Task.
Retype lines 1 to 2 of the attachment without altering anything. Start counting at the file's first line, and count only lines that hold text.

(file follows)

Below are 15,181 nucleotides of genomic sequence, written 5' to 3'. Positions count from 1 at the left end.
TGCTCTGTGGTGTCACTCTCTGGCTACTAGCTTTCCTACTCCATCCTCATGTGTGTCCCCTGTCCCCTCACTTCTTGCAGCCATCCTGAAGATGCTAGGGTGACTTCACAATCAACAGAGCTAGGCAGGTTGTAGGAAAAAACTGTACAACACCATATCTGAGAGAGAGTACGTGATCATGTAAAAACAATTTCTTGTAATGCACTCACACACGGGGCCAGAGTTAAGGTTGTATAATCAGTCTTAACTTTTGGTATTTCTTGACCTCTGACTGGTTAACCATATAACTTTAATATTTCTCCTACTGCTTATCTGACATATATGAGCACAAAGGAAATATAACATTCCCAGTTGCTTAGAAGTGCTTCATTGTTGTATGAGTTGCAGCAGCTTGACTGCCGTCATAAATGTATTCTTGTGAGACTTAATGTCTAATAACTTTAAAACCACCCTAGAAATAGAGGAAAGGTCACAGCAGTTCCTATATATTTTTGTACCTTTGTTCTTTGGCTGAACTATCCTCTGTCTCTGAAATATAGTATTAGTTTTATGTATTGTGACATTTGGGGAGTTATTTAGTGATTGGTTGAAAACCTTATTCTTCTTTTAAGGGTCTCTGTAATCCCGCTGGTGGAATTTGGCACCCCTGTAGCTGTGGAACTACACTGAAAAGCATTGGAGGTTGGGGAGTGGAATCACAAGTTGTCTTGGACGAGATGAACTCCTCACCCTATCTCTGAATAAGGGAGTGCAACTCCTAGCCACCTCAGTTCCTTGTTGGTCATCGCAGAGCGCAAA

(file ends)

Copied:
Below are 15,181 nucleotides of genomic sequence, written 5' to 3'. Positions count from 1 at the left end.
TGCTCTGTGGTGTCACTCTCTGGCTACTAGCTTTCCTACTCCATCCTCATGTGTGTCCCCTGTCCCCTCACTTCTTGCAGCCATCCTGAAGATGCTAGGGTGACTTCACAATCAACAGAGCTAGGCAGGTTGTAGGAAAAAACTGTACAACACCATATCTGAGAGAGAGTACGTGATCATGTAAAAACAATTTCTTGTAATGCACTCACACACGGGGCCAGAGTTAAGGTTGTATAATCAGTCTTAACTTTTGGTATTTCTTGACCTCTGACTGGTTAACCATATAACTTTAATATTTCTCCTACTGCTTATCTGACATATATGAGCACAAAGGAAATATAACATTCCCAGTTGCTTAGAAGTGCTTCATTGTTGTATGAGTTGCAGCAGCTTGACTGCCGTCATAAATGTATTCTTGTGAGACTTAATGTCTAATAACTTTAAAACCACCCTAGAAATAGAGGAAAGGTCACAGCAGTTCCTATATATTTTTGTACCTTTGTTCTTTGGCTGAACTATCCTCTGTCTCTGAAATATAGTATTAGTTTTATGTATTGTGACATTTGGGGAGTTATTTAGTGATTGGTTGAAAACCTTATTCTTCTTTTAAGGGTCTCTGTAATCCCGCTGGTGGAATTTGGCACCCCTGTAGCTGTGGAACTACACTGAAAAGCATTGGAGGTTGGGGAGTGGAATCACAAGTTGTCTTGGACGAGATGAACTCCTCACCCTATCTCTGAATAAGGGAGTGCAACTCCTAGCCACCTCAGTTCCTTGTTGGTCATCGCAGAGCGCAAA